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The Walled Kitchen Garden

Article Index

  1. The Walled Kitchen Garden
  2. The site
  3. The walls
  4. Layout
  5. Other features
  6. Fruit and vegetable production
  7. Glasshouses, frames and pits
  8. Pineapple pits
  9. Vineries
  10. Back sheds
  11. The workforce
  12. The future of walled gardens
  13. Sources and images
  14. All Pages


The site

gravetye-2-001The walled garden at Gravetye ManorIn the earliest kitchen gardens, productive and ornamental plants were grown together, often contained within a formal framework. Walled gardens that were dedicated solely to the production of food crops emerged in the 18th century.

The formal style of garden was out of fashion by the mid-18th century, and the trend for landscaped grounds sweeping up to the house meant that the walled garden was either relocated to a site some distance from the house, or screened with trees and shrubs to avoid compromising the illusion of a ‘natural' landscape.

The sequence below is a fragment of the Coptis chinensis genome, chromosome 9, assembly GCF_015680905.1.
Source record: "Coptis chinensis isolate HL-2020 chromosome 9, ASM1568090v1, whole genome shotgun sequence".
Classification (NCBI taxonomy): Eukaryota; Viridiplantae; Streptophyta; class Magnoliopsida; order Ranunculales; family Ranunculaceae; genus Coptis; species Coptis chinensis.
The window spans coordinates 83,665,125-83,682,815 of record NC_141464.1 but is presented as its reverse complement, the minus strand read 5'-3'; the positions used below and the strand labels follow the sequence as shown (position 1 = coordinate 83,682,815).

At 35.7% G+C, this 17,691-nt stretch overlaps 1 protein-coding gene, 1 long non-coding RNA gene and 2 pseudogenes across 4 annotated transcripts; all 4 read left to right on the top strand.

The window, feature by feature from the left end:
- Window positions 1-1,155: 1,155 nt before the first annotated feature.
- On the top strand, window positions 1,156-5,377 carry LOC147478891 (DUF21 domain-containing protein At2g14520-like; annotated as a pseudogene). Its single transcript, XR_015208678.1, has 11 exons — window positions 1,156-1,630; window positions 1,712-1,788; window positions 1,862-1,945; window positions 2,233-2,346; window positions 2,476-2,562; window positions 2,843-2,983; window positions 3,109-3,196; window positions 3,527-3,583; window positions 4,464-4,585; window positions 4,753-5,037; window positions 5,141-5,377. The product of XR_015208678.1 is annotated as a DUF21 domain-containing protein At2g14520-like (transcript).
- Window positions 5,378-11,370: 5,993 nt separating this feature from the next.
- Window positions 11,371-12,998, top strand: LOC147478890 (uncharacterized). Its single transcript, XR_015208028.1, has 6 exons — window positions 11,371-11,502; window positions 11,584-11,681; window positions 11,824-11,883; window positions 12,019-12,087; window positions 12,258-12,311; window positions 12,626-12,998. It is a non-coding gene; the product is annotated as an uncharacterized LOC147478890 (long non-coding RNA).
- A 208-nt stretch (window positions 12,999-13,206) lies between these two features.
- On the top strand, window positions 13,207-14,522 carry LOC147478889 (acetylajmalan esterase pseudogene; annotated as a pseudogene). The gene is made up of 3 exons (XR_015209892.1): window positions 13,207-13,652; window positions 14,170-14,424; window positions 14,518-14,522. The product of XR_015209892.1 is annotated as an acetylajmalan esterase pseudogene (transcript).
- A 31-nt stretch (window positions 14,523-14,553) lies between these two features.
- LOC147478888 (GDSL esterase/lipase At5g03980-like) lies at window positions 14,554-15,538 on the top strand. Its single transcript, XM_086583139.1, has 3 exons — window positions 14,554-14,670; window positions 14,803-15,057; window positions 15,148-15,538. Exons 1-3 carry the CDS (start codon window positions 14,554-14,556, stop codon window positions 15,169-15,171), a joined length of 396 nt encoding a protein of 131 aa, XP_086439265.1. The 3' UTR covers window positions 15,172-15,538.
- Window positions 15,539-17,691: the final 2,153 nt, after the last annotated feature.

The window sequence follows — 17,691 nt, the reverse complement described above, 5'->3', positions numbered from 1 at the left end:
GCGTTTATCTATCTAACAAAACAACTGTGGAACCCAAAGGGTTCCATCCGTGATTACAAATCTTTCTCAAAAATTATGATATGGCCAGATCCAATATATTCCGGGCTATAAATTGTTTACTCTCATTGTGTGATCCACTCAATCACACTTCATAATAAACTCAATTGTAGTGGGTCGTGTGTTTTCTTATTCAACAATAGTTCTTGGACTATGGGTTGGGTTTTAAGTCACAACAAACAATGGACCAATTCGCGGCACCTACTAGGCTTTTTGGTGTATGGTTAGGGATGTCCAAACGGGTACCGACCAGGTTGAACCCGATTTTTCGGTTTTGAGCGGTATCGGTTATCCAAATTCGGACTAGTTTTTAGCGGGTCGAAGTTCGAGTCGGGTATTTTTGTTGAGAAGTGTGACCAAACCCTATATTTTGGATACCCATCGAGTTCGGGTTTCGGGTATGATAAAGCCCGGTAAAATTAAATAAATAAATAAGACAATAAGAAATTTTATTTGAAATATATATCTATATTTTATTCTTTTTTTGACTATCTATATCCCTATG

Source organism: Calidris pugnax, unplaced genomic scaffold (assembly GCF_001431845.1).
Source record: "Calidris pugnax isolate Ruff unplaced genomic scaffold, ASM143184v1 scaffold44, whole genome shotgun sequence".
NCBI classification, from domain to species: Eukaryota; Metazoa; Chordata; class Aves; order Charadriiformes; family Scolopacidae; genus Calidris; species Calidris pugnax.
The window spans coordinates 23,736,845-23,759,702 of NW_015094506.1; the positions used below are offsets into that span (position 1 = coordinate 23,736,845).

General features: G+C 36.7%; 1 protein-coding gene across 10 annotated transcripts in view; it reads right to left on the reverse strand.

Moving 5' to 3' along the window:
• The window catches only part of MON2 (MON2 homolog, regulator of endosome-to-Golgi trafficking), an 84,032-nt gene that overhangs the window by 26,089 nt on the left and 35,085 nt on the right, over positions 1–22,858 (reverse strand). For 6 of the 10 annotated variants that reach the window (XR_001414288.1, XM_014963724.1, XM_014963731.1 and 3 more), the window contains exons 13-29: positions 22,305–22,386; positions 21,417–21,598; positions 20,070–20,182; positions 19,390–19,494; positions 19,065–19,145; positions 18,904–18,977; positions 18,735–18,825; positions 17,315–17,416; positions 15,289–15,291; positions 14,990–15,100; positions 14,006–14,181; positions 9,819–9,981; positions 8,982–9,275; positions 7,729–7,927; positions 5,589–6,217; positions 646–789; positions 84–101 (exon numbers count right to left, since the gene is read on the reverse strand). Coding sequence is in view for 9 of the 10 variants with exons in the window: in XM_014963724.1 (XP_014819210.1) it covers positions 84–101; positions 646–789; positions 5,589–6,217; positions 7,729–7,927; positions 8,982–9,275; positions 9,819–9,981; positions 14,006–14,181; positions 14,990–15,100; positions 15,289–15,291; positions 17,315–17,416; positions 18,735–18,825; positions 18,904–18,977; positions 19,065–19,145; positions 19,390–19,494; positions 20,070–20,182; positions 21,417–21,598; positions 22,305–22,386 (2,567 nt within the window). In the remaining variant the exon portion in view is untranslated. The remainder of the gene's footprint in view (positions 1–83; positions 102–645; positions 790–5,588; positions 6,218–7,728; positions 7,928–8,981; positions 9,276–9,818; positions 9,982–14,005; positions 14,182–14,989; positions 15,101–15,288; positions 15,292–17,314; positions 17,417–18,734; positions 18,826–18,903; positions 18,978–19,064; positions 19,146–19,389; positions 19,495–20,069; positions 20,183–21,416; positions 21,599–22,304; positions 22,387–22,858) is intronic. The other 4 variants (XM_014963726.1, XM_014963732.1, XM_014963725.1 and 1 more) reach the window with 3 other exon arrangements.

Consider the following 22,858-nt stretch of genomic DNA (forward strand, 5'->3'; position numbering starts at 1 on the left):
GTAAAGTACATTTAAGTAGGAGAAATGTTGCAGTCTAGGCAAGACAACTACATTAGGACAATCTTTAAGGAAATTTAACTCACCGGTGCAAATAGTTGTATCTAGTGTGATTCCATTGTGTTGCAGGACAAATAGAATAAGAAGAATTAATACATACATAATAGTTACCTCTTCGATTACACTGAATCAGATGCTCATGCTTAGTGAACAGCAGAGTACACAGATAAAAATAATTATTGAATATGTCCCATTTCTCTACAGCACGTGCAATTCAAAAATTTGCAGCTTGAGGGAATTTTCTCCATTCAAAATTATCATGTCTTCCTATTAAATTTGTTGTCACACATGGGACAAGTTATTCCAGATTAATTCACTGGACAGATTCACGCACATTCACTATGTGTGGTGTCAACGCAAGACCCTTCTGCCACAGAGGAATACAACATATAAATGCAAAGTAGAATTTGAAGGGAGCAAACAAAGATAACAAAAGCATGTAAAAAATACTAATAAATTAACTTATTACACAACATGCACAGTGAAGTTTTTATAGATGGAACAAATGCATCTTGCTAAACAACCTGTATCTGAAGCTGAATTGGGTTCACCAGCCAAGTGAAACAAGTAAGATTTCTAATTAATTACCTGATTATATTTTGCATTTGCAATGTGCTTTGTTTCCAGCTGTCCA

This move provided an opportunity to create a dedicated space for the optimum growth of fruit and vegetables. The gardens could now be given the best growing conditions, ideally on fertile, well-drained ground on a south-facing slope. Proximity to a water supply and shelter from adverse winds were also important considerations, although shelter could be created by planting a belt of trees, and water diverted to the site.

The typical shape of a walled kitchen garden is rectangular, with the longest walls running along an east-west axis to increase the length of the south-facing walls. But other shapes were experimented with: the kitchen garden at Gravetye Manor is oval, while the one at Luton Hoo is octagonal.